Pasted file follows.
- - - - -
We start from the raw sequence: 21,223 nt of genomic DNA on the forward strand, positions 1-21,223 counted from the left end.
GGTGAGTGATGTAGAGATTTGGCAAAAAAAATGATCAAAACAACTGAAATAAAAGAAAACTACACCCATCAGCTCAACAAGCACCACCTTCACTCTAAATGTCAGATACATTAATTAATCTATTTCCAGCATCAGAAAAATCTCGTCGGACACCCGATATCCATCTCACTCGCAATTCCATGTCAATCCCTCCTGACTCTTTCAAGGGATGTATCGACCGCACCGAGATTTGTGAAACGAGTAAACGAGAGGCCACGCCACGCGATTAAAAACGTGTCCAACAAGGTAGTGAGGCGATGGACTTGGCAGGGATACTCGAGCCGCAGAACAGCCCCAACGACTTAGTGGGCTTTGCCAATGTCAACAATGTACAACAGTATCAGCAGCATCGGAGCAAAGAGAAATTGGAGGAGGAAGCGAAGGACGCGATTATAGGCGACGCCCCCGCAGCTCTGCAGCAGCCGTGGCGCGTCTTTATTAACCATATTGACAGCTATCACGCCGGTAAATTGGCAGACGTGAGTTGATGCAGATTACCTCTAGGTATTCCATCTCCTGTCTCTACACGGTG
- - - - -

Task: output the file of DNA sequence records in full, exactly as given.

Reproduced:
We start from the raw sequence: 21,223 nt of genomic DNA on the forward strand, positions 1-21,223 counted from the left end.
GGTGAGTGATGTAGAGATTTGGCAAAAAAAATGATCAAAACAACTGAAATAAAAGAAAACTACACCCATCAGCTCAACAAGCACCACCTTCACTCTAAATGTCAGATACATTAATTAATCTATTTCCAGCATCAGAAAAATCTCGTCGGACACCCGATATCCATCTCACTCGCAATTCCATGTCAATCCCTCCTGACTCTTTCAAGGGATGTATCGACCGCACCGAGATTTGTGAAACGAGTAAACGAGAGGCCACGCCACGCGATTAAAAACGTGTCCAACAAGGTAGTGAGGCGATGGACTTGGCAGGGATACTCGAGCCGCAGAACAGCCCCAACGACTTAGTGGGCTTTGCCAATGTCAACAATGTACAACAGTATCAGCAGCATCGGAGCAAAGAGAAATTGGAGGAGGAAGCGAAGGACGCGATTATAGGCGACGCCCCCGCAGCTCTGCAGCAGCCGTGGCGCGTCTTTATTAACCATATTGACAGCTATCACGCCGGTAAATTGGCAGACGTGAGTTGATGCAGATTACCTCTAGGTATTCCATCTCCTGTCTCTACACGGTG